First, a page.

Middle East correspondent Yousef Al-Helou shares his story of how his home was targeted by an Israeli airstrike
JESSICA DESVARIEUX, TRNN PRODUCER: Welcome to The Real News Network. I’m Jessica Desvarieux in Baltimore.
We are now joined by one of our Middle East correspondents, Yousef Al-Helou, for a special report [from London].
Yousef, thank you so much for joining us.
YOUSEF AL-HELOU, TRNN CORRESPONDENT: Thank you, Jessica.
DESVARIEUX: So, Yousef, my condolences, because I know that you just got word that 12 of your family members were recently killed in Gaza. Can you just describe for us what you know about the situation?
AL-HELOU: Well, the Israeli attacks on Gaza continued unabated, you know, regular airstrikes and random tank shelling. And today, Khuza’a, a village which is situated in the eastern part of Khan Yunis, is facing the same fate as Shuja’iyya. More than 55 people have been killed and that massacre–this is how people call it.
So the people in Gaza, of course, they are terrified. And these random shellings and airstrikes have forced residents in different locations in Gaza to seek shelter at UN-run schools.
And I’ve lost, sadly, 12 members of my extended family, and it’s really sad to hear this sad news. And my house was targeted and sustained huge damage. Obviously, it’s not the first house and it’s not going to be the last as long as Israel can carry out these horrendous airstrikes, randomly killing, shelling people, killing children, attacking civilian properties, hospitals, mosques, public buildings, even without warning people, occupants in the house. So death tolls keeps rising.
And what is happening in Gaza is unbelievable. It’s genocide. This is how people describe it, because obviously, when you look at the civilian population, they are being targeted deliberately by Israel’s military might, by warships, by tanks, by warplanes. And the scene of people internally displaced, it just reminded us of the 1948 Nakba (the catastrophe), when the indigenous population of Palestine were forced to leave back in 1948 when Israel came into existence on Palestinian land.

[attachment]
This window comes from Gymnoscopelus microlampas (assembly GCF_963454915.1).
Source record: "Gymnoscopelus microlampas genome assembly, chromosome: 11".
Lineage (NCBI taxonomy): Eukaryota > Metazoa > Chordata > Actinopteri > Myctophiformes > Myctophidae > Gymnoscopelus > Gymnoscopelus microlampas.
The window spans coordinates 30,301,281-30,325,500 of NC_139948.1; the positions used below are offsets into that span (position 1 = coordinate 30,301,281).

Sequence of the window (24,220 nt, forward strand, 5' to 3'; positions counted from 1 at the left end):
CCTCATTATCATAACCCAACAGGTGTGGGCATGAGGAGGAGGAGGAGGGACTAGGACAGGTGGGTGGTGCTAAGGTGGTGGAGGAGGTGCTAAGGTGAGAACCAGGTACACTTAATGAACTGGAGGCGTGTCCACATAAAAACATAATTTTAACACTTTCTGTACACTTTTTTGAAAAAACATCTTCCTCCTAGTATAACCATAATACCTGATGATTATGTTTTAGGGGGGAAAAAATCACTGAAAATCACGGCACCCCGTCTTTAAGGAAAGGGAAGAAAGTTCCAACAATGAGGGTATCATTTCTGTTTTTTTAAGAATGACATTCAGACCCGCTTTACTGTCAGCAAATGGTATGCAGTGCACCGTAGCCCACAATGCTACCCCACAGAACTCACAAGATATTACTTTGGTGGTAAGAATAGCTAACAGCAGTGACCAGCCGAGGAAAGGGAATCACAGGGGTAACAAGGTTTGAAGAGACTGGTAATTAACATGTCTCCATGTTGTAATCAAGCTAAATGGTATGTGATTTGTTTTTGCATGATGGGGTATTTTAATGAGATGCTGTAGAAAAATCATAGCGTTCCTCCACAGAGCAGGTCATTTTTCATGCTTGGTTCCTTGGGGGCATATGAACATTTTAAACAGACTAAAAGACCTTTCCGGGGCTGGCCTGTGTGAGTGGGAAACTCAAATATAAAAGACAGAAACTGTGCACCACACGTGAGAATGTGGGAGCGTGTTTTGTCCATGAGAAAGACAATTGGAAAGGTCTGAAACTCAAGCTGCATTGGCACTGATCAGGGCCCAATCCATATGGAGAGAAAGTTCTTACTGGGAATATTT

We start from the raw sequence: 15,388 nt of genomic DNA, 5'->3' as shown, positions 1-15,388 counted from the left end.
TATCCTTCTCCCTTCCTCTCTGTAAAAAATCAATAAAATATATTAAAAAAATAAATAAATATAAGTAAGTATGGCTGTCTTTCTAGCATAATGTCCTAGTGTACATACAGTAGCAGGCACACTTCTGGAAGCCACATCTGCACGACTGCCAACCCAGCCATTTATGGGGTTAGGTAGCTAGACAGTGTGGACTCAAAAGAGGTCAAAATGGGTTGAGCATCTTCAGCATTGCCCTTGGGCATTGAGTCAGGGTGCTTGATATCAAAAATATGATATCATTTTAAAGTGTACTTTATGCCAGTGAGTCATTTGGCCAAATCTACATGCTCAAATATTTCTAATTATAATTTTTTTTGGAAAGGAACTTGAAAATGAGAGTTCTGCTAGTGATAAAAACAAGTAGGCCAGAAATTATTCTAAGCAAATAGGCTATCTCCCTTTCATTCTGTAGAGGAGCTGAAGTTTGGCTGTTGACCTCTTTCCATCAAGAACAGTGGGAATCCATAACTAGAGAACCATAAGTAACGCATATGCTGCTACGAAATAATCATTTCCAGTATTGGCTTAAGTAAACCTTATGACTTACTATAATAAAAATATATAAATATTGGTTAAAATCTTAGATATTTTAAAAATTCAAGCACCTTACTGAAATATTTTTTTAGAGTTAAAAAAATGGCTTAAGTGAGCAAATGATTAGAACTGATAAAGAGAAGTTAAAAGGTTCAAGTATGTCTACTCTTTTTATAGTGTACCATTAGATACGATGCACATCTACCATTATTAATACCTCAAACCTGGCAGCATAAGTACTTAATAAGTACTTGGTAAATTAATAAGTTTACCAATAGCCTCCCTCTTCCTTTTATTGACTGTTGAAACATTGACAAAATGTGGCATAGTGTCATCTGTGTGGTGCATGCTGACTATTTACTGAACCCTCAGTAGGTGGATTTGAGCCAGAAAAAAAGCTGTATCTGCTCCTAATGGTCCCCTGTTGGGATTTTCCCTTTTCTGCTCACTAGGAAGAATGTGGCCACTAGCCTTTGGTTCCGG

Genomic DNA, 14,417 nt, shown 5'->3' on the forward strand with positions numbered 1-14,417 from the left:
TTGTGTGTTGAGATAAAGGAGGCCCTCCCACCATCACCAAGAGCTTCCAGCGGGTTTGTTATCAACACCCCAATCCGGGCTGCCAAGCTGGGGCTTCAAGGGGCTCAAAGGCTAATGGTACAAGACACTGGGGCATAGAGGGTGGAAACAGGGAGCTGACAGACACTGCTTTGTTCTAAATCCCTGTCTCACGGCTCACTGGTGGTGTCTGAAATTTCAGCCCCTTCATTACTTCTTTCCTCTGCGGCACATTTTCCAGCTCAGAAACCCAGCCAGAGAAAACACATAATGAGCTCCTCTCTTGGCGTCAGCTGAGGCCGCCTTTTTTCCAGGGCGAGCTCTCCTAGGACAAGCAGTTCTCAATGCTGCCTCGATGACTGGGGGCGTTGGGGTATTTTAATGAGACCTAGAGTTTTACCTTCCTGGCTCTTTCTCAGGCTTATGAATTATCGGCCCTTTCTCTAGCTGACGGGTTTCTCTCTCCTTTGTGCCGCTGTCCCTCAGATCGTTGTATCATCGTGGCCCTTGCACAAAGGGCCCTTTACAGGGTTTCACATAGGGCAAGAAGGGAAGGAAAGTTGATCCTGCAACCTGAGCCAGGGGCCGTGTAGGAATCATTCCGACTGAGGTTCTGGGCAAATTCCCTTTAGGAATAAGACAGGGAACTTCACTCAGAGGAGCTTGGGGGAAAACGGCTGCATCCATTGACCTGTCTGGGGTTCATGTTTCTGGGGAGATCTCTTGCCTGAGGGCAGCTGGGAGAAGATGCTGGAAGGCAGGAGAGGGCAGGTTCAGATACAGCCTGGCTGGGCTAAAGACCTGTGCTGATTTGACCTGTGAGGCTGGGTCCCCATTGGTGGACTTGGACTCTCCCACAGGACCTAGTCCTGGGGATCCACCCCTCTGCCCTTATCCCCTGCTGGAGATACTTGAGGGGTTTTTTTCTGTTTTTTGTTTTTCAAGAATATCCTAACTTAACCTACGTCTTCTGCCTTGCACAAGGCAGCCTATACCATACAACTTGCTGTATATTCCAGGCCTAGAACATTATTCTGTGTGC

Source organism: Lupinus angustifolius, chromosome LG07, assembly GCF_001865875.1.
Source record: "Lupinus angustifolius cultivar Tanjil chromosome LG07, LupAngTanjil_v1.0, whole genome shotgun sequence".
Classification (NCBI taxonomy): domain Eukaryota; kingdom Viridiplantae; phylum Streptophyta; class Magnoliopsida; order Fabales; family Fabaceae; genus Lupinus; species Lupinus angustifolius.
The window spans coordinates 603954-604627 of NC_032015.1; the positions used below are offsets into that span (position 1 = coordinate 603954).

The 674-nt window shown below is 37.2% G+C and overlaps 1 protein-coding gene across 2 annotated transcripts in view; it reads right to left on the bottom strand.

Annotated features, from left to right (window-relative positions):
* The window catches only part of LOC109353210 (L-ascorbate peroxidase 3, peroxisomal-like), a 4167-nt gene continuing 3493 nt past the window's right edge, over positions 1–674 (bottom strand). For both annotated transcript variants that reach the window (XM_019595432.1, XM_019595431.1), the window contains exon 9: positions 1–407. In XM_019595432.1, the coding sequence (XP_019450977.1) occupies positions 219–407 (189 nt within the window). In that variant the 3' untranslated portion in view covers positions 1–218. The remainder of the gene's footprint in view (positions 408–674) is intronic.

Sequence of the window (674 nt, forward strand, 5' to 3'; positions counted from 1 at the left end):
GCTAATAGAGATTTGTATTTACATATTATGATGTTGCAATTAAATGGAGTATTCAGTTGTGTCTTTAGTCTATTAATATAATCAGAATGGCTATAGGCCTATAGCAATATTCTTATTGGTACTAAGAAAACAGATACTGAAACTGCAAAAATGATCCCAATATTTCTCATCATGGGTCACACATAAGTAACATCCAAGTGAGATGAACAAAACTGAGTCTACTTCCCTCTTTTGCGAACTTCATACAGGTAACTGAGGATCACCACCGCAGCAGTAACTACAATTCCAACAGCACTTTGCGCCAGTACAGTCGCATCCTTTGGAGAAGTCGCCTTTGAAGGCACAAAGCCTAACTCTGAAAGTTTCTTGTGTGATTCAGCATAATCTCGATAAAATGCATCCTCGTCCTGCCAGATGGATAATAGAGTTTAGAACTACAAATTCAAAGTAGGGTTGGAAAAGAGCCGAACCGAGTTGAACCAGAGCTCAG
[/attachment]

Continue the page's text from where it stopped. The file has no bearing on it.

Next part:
So what is really annoying is the silence of the international community for not doing, for not taking practical steps on the ground to pressure Israel to end this aggression on Gaza. Now, Gaza is currently known as the world’s largest open-air prison. And people, obviously, they are dismayed by the attitude of the international community, by the United Nations, by the U.S. administration, that gives Israel a green light to carry out these attacks or military operations inside Gaza. So I feel frustrated like the rest of the people of Gaza, very angry.
It’s the civilian population who bear the brunt of Israel’s offensive on Gaza, which has entered now its 17th day. And, obviously, people are terrified, are scared. And those who lost their homes, their dreams have been shattered. And they have no choice now but to resist. You know, when you ask people, how do you feel, obviously when they lost their homes, when they lost their loved ones, that’s it. Their life has vanished. And all what they’re asking for: they want the prolonged Israeli siege to be lifted, because they say their life is meaningless under the Israeli siege. They are asking for basic human rights: the right to move freely, the right to live a normal life, to export, to import, fish freely, farm freely, without any intimidation on the part of the Israeli side. This is what people want. It’s just basic things.
DESVARIEUX: Yeah. Yousef, you mentioned that your home was targeted. Can you speak more specifically about that? And do you feel for your life an issue of safety, being a journalist? What’s your reaction to all of this?
AL-HELOU: Well, we heard that my house was targeted. We didn’t know whether it was an Apache helicopter, a missile fired by an Apache or a drone or–we didn’t know. I mean, we heard that the house was targeted. We are not sure if it was deliberately targeted or it was a target that was near the house. We have no idea. But a fire broke out, and huge damage caused.
And it’s–obviously, my family, we are a big family, and they are scattered now, you know, staying at relatives, different places throughout the Gaza Strip.
And, obviously, now, when the war has ended, it’s going to be hard for people to rebuild their homes, because there is lack of construction materials, as we know that Israel has been banning construction materials for the past seven years. And also other materials are scarce. So it will take time for people to build up their lives, to salvage what they can from the wreckage and from the rubble. It’s going to be very tough mission just to go back to normal life.
DESVARIEUX: Alright. Yousef Al-Helou, thank you so much for joining us. And I’m sorry for your loss.
AL-HELOU: Thank you.
DESVARIEUX: And thank you for joining us on The Real News Network.
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